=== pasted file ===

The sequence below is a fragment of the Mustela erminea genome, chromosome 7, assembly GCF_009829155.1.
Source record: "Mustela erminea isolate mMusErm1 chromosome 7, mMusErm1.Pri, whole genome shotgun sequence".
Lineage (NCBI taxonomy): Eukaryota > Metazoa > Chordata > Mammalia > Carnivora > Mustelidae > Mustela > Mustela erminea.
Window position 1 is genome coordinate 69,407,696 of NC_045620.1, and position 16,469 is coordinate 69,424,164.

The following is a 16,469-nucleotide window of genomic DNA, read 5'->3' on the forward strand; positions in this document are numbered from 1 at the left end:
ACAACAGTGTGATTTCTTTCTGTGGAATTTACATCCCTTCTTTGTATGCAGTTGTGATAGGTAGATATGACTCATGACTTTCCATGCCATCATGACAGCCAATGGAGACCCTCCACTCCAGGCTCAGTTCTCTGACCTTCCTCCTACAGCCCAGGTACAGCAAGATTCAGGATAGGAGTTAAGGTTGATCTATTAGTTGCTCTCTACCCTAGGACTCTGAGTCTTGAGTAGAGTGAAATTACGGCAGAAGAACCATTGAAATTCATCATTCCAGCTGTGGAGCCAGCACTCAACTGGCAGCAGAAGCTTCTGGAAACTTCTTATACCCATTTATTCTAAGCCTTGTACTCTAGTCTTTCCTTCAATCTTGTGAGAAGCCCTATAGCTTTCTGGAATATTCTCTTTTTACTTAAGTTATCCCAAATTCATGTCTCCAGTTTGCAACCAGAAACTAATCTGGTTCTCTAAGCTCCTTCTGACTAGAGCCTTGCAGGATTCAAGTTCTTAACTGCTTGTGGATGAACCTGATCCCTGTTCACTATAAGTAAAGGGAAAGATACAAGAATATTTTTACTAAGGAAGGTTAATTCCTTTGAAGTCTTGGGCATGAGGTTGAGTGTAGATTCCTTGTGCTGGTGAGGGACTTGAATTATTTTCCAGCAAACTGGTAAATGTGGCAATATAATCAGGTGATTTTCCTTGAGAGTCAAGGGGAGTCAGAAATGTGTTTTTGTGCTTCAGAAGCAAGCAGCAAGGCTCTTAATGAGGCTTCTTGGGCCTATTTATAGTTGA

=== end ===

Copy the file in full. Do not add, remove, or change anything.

The sequence below is a fragment of the Mustela erminea genome, chromosome 7, assembly GCF_009829155.1.
Source record: "Mustela erminea isolate mMusErm1 chromosome 7, mMusErm1.Pri, whole genome shotgun sequence".
Lineage (NCBI taxonomy): Eukaryota > Metazoa > Chordata > Mammalia > Carnivora > Mustelidae > Mustela > Mustela erminea.
Window position 1 is genome coordinate 69,407,696 of NC_045620.1, and position 16,469 is coordinate 69,424,164.

The following is a 16,469-nucleotide window of genomic DNA, read 5'->3' on the forward strand; positions in this document are numbered from 1 at the left end:
ACAACAGTGTGATTTCTTTCTGTGGAATTTACATCCCTTCTTTGTATGCAGTTGTGATAGGTAGATATGACTCATGACTTTCCATGCCATCATGACAGCCAATGGAGACCCTCCACTCCAGGCTCAGTTCTCTGACCTTCCTCCTACAGCCCAGGTACAGCAAGATTCAGGATAGGAGTTAAGGTTGATCTATTAGTTGCTCTCTACCCTAGGACTCTGAGTCTTGAGTAGAGTGAAATTACGGCAGAAGAACCATTGAAATTCATCATTCCAGCTGTGGAGCCAGCACTCAACTGGCAGCAGAAGCTTCTGGAAACTTCTTATACCCATTTATTCTAAGCCTTGTACTCTAGTCTTTCCTTCAATCTTGTGAGAAGCCCTATAGCTTTCTGGAATATTCTCTTTTTACTTAAGTTATCCCAAATTCATGTCTCCAGTTTGCAACCAGAAACTAATCTGGTTCTCTAAGCTCCTTCTGACTAGAGCCTTGCAGGATTCAAGTTCTTAACTGCTTGTGGATGAACCTGATCCCTGTTCACTATAAGTAAAGGGAAAGATACAAGAATATTTTTACTAAGGAAGGTTAATTCCTTTGAAGTCTTGGGCATGAGGTTGAGTGTAGATTCCTTGTGCTGGTGAGGGACTTGAATTATTTTCCAGCAAACTGGTAAATGTGGCAATATAATCAGGTGATTTTCCTTGAGAGTCAAGGGGAGTCAGAAATGTGTTTTTGTGCTTCAGAAGCAAGCAGCAAGGCTCTTAATGAGGCTTCTTGGGCCTATTTATAGTTGA